NORTH DAKOTA — A coalition of wealthy and concerned North Dakota citizens say they have teamed up to build a series of anti-aircraft artillery to counteract the expanded use of spying Predator B drones used in their state. The anti-aircraft artillery (AAA) will be constructed throughout the state’s rolling hills and hidden in its vast prairies, and will be poised to take out any unmanned drone.
“We’re being spied on, first of all,” one of the artillery’s coalition members said, “and enough is enough. They use this drone in Pakistan to kill people, and now they’re casually flying it over North Dakota, and America, claiming it’s for catching criminals. But what about the rest of us? We haven’t done anything wrong. Why is the war being turned on American citizens?”
The Predator B drone is one of the most popular, widely used unmanned aircraft terrorizing Pakistani families and marketplaces in the name of the worldwide War on Terror. Unlike in North Dakota, the drones used overseas are armed with bombs, and they have become notorious for killing dozens of innocent civilians along with those suspected of being linked to terrorist outfits.
“We haven’t disclosed the locations of our artillery. They are cleverly hidden, and they will be armed with heat-seeking missiles and heavy anti-aircraft shells. Should be no problem taking down these drones,” the coalition member said.
Predator drones are virtually undetectable, which means this coalition’s aim at shooting them out of the sky may not be an easy task. While the coalition asserts their ability to detect flying drones, the action of building AAA defense may be more symbolic than actual.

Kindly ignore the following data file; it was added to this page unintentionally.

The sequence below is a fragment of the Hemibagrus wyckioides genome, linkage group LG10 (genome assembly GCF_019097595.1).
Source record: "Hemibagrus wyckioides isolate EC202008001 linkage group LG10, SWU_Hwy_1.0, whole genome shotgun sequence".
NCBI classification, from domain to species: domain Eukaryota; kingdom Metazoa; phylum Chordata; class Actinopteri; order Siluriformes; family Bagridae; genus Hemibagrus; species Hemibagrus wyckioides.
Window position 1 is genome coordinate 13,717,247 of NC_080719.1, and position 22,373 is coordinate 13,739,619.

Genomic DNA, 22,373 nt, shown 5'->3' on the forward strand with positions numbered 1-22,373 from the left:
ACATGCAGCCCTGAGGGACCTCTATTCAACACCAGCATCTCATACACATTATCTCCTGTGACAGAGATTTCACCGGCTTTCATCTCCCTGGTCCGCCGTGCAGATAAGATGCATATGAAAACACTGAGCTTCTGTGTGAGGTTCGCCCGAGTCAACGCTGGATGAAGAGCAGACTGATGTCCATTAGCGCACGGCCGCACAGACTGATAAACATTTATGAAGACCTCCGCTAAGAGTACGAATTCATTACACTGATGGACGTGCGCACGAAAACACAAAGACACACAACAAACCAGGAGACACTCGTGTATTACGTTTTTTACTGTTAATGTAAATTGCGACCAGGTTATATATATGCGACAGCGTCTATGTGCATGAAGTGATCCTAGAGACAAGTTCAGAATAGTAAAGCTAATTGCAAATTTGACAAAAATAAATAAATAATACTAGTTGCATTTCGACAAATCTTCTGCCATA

Attempting to shoot down federally-flying predator drones will not only be a serious offense, but will highlight the growing tensions between Americans and their federal government’s power. In Yemen, President Obama gave orders to fire on an American-born cleric, Anwar al-Awlaki, killing him without giving him due process or convicting him of any crime. The White House has yet to release the evidence supporting its claim that the imminent killing of Awlaki was necessary.
Awlaki’s 16-year old son was next in line to be blasted by a predator drone. Seven others were killed with him.
In North Dakota, the drones are operated from the Grand Forks Air Force base, and are owned by the U.S. Customs and Border Protection Agency. The AAA coalition started after a recent incident when a drone was used to identify the location of a North Dakota rancher who refused to return six stray cows who wandered onto his pastures.
Police pinpointed his whereabouts using the predator drone, and then moved in for the arrest.
United States junior senator and recently-resigned North Dakota governor John Hoeven publicly denounced the “irresponsible, paranoid ideas of a few wealthy citizens” secretly building AAA defense, but off the record he was heard saying, “I hope they knock those motherfuckers out of the sky. It’s our civil liberties I’m worried about.”
The North Dakota AAA defense coalition believes their independent reaction to increasing use of spying drones will spark a nationwide movement inspiring people to take their Constitutional liberties into their own hands. “Our country is being run by those who have traded in their loyalties to America and are instead violating our God-given freedoms ensured us by the Bill of Rights.”